Inside the Pieces: Why We Love Authentic Pottery
Baked Earth series with Scott Semple
Hello to all and nice to be here again. It’s a classic Fall morning here on the Central Coast. I am currently walking around the Eye of the Day showroom, sipping Mint tea, trying to keep Shorty the dog at bay and writing to an enthusiastic yet invisible audience about my favorite messy, muddy medium: clay.
So, I’ve been thinking about this word “authentic.”
The first time I stepped foot into this showroom, I’m pretty sure what came out of my mouth was, “Wow, finally, authentic pieces.” I feel blessed to have traveled a good part of the world. I have not only seen, but intentionally sought out traditional pottery in villages from the foothills of Guatemala to Pokhara Nepal, from the backside of Cuba, to the historic potteries of Crete and mainland Greece. Knowing a thing or two about pottery and what it takes to build large format ceramic vessels, I walk in to Eye of the Day and immediately I’m transported to the smell of Turkish coffee in the Mediterranean, or the intense glow of a Native American dung firing.
This showroom is the gathering place of authenticity. You can look down inside these big pots and see what it took to make them, the marks that the sponge leaves while it spins on the wheel, the throw lines, and where sections of the piece were connected and not only joined, but adorned. The Greek ware in particular is notorious for actually celebrating the area on a vessel, like this one, where sections of spun clay were joined together to make a much larger form. I can see handles on pots that at first glance seem just like handles but are actually an integral part of how the artist moves the piece from the kiln to the customer. Or all these pots that have tool marks inside them from popping the occasional, yet inevitable air bubble. It’s all there, inside the pieces.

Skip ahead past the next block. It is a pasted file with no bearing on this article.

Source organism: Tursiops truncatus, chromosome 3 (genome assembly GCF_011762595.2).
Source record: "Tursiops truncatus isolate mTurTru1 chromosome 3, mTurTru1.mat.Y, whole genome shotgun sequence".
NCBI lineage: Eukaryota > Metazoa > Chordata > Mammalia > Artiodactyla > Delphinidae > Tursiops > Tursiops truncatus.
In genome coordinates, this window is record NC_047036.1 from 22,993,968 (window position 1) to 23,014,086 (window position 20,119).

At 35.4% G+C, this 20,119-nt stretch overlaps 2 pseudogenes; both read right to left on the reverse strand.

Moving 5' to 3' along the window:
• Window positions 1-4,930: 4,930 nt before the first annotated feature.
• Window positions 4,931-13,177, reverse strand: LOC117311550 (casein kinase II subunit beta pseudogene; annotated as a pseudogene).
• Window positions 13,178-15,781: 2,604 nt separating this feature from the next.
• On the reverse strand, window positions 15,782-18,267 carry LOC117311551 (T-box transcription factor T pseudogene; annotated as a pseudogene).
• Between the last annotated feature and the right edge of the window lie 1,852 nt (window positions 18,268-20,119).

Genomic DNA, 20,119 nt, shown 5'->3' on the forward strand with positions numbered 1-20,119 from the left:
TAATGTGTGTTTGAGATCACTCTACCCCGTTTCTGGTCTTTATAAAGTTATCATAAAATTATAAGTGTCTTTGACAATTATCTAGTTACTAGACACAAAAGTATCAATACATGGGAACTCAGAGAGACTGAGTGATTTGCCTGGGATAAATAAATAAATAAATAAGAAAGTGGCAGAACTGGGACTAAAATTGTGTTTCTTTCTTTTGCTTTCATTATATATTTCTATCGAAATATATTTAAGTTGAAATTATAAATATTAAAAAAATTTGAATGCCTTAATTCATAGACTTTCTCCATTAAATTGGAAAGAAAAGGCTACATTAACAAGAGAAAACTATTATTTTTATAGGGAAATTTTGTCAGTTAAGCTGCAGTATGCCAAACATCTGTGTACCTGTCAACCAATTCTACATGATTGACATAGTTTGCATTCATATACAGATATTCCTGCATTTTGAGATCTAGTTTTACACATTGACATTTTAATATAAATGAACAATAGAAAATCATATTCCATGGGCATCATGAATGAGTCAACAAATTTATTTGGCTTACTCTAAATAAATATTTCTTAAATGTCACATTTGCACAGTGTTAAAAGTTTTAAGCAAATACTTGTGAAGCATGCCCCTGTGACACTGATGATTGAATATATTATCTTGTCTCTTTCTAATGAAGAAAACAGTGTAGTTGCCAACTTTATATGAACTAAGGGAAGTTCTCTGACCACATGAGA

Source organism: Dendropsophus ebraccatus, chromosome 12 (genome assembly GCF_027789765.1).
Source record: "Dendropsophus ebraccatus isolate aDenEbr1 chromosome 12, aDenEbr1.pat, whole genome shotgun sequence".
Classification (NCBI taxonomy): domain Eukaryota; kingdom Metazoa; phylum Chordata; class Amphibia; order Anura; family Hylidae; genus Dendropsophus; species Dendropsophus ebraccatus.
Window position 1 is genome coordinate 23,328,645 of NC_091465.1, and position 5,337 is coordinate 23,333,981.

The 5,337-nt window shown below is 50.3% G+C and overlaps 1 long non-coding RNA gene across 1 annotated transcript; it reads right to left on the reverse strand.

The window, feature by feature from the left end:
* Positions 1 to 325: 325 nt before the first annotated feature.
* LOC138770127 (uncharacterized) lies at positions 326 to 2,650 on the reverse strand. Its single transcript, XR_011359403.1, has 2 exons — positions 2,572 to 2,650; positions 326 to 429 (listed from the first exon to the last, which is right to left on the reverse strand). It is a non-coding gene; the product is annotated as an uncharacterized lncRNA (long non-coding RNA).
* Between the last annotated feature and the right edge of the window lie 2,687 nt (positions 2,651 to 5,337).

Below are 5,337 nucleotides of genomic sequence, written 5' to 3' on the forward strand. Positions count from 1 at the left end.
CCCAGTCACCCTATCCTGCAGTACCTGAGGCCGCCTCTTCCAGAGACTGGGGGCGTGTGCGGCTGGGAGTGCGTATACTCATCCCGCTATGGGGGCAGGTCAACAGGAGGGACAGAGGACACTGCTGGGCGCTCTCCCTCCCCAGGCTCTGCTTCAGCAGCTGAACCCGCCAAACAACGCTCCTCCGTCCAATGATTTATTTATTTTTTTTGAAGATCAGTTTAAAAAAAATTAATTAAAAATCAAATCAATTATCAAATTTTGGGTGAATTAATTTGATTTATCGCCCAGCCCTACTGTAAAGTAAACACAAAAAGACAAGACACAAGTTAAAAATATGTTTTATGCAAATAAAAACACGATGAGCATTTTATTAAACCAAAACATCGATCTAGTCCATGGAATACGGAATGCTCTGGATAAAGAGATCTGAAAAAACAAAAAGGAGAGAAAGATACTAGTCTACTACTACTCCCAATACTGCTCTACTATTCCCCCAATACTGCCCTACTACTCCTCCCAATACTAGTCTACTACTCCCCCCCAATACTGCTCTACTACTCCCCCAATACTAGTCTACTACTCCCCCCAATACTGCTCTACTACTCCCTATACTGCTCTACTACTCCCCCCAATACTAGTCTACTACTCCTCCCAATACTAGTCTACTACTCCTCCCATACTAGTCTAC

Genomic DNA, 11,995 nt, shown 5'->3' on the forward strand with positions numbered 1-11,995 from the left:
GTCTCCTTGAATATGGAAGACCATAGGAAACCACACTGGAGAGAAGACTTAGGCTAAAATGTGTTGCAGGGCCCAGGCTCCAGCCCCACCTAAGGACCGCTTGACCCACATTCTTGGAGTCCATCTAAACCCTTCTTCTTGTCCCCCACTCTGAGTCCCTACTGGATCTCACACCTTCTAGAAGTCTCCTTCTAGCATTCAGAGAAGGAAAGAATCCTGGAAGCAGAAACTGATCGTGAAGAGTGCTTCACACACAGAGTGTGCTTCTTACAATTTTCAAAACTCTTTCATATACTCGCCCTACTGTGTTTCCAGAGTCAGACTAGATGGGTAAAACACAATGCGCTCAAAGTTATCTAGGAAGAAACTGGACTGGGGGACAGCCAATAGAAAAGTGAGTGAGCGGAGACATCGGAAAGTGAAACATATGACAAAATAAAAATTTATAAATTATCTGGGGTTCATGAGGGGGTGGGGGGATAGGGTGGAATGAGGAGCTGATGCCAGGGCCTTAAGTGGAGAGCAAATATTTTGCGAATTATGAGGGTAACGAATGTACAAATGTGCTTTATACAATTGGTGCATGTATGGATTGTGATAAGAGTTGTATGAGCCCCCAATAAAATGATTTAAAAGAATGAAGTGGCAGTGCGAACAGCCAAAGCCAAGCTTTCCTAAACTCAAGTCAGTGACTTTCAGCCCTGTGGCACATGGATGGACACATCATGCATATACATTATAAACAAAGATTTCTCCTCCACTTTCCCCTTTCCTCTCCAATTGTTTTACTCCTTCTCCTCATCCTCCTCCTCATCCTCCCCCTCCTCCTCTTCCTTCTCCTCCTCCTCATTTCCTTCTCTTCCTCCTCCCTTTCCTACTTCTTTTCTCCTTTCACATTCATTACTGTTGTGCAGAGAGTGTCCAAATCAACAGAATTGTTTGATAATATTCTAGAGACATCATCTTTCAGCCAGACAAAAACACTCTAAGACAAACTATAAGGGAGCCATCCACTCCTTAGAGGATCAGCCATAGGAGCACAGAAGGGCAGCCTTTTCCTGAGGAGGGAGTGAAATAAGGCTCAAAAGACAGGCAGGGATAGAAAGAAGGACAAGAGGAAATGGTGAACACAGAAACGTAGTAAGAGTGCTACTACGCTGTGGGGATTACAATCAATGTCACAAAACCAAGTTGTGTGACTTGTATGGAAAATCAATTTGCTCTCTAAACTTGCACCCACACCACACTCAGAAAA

I’m talking about form—the mark of what it took to create the form, the container, not the decoration or the way the fire has licked it here or there on the surface. I tell my students almost daily, there is a form and there is a surface. Learn to treat each as a separate component, and you will be successful in clay. The form by itself should stand up to serious critique.
The work for sale at Eye of the Day is authentic. Not overly decorated or gaudy, not borrowed to look like it’s from some other culture. It is Authentic Classicism, coming from some of the few places in the world that are still producing wares that are handmade, timeless classical forms. We end up longing for these pieces, like touchstones from a place and time in history.
My last stop on the showroom tour has brought me to the Italian terracotta. Eye of the Day has the largest collection of authentic Italian terracotta containers from Terrecotte San Rocco in the entire country. There is so much handmade information in these vessels, I could talk and talk about it (as you probably guessed). But for now, I promise to revisit this topic of Italian Terrecotte San Rocco. How it is built, where the clay comes from, why it is frost resistant and more.
But until then, get to know what is inside a vessel, not just its outer reveal.
See you next month!